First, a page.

5 Strategies for Weight Loss Success

January 17, 2008 at 3:01 am 2 comments

I’m on two diets at once: fiscal and physical. I read of lot of personal finance blogs to help me with my fiscal diet. It’s striking how many times the posts related to the money side of the house apply to dieting as well.

Case in point: Get Rich Slowly has a post on dealing with gadget envy. In it, GRS lists five ways to cope with the urge to buy new technology.

  1. Avoid advertising
  2. Avoid temptation
  3. Remember it’s not a competition
  4. Make the most of what you have
  5. Remember your larger goals

GRS naturally relates these points to stopping oneself from buying every new tech toy in sight. To me, though, they’re great strategies for achieving ongoing success with my lifestyle change.

AVOID ADVERTISING. If a drool-inducing ad for a restaurant or yummy food product presents itself, change the channel, turn the dial or flip the page. Marketing is powerful stuff. Corporations spend lots of money to develop these ads. They wouldn’t do it if the ads weren’t effective. There’s nothing noble about making yourself sit through a commercial for a juice-dripping burger. Use the power of the clicker – your power – and change the channel.

AVOID TEMPTATION. I particularly use this strategy at home. I just do not have certain foods in the house. I admit their ability to overcome my willpower, and I no longer test myself. If you have trigger foods that you cannot keep from bingeing on, leave ‘em on the grocery store shelves. Also, stay out of stores or venues where you’ll be exposed to trigger foods. This is not a weakness. Recognizing and avoiding these situations is a sign of strength.

REMEMBER IT’S NOT A COMPETITION. This is perhaps the hardest one for me to put into practice on a consistent basis. As far as I’ve come, losing 114 pounds (or more) isn’t going to transform me into a super model. There are also people who have lost more weight than I have in less time. I am sometimes discouraged by this. It has taken me five long, long years to get where I’m at, and I occasionally wish I looked better or had done it faster. That only happens, though, when I compare myself to others. There are times when I limit how many success stories I read because they bring me down rather than inspire me. When I get fixated on wishing I had a certain person’s look or had lost 200 pounds in 6 months, I remind myself of how far I’ve come. I pull out old pictures, read my old food journals. I peruse my “Yay!” book to relive my achievements. Doing this serves to bring the focus back to me and remind me of what I’ve accomplished. In this case, it truly is – and should be – all about you.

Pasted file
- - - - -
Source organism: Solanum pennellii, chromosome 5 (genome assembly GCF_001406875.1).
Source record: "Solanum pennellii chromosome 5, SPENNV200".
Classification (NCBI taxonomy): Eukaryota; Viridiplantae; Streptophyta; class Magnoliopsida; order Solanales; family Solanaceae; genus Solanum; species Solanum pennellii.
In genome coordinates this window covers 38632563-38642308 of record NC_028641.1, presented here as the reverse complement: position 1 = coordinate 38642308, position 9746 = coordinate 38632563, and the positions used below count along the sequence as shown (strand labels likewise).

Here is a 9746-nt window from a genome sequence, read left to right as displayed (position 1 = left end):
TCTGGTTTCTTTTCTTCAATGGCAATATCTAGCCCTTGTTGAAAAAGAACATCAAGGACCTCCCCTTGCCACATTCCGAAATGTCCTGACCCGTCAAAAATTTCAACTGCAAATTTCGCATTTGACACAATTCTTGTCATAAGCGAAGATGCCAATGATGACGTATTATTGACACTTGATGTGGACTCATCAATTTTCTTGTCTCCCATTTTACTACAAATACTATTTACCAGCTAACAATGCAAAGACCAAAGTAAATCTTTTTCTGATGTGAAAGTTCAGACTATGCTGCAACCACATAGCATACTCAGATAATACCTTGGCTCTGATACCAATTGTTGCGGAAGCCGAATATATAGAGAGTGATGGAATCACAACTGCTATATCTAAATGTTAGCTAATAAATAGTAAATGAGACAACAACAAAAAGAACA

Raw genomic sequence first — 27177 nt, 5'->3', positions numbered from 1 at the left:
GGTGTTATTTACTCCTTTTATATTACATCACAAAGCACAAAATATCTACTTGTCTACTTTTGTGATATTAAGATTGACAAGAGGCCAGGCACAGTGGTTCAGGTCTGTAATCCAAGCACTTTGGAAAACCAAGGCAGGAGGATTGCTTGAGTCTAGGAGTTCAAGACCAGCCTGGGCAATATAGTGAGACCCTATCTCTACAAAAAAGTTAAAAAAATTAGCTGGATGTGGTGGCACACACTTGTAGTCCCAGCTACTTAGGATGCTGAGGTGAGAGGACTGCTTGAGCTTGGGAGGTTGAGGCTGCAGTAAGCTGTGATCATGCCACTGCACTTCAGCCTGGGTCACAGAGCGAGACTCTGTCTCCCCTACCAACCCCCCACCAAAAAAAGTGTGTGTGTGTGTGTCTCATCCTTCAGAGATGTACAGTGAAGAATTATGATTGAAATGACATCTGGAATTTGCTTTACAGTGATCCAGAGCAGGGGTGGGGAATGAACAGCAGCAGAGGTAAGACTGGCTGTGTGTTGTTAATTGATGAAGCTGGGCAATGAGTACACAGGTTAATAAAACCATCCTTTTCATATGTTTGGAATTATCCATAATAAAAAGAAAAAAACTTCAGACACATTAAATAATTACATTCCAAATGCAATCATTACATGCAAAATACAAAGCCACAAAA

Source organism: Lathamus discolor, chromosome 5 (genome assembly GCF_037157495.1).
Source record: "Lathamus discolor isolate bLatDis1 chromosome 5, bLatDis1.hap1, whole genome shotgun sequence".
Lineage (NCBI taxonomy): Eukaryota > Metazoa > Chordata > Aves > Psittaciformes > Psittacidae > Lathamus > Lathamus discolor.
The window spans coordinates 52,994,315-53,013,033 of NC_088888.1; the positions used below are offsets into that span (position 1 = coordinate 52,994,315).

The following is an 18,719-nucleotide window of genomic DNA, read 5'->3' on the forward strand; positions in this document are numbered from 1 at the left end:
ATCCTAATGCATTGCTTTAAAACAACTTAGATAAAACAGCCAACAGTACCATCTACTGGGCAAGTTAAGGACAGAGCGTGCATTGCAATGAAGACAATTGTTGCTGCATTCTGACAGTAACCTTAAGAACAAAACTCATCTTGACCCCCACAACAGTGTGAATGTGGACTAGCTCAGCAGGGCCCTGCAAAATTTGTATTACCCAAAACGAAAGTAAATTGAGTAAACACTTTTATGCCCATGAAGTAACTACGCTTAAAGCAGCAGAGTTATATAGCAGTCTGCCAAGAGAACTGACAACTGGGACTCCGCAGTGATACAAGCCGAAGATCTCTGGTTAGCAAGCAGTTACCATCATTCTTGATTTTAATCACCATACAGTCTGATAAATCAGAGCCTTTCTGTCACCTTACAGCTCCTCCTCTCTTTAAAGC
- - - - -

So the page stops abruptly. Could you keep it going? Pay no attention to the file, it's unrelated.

MAKE THE MOST OF WHAT YOU HAVE. This one goes hand-in-hand with the previous point. Got great eyes? Play them up. Are you able to run a half marathon? Do it and tell everybody about it. Did you try a new healthy recipe that didn’t come out as well as you’d hoped? Appreciate the fact that you did it, no matter the result. If you want to start clean eating but can’t afford to replace everything in your cupboards, work with what you’ve got on hand. Or, buy one inexpensive unprocessed food that gets you started. Can’t afford the gym? Devise your own TV time workout that you do during commercials. That also helps you avoid advertising!

REMEMBER YOUR LARGER GOALS. It’s easy to get caught up in the day-to-day minutiae of your diet and exercise plan. Every now and then, step back and remind yourself of the reason you began this process. Sure, your weight may be up a couple of pounds this week but in the last six months you may have dropped 10 of your 15-pound excess. You’re two thirds of the way there. Daily discipline is key to achieving your goals, but revisiting the “big picture” is critical, too.

This is such an impressive, foundational list that I am going to print it out and post it at home and at work.

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Entry filed under: tips & techniques. Tags: .

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2 Comments Add your own

  • 1. sassysexyshapely  |  January 19, 2008 at 4:47 pm

    Thanks for sharing my post!

    Reply
  • 2. Sally Parrott Ashbrook  |  January 20, 2008 at 3:04 am

    That’s a great list, and I love how they apply to improving both fiscal and physical health. Getting my finances in order definitely made a big difference in me setting myself up for success with health/weight loss.

    Reply

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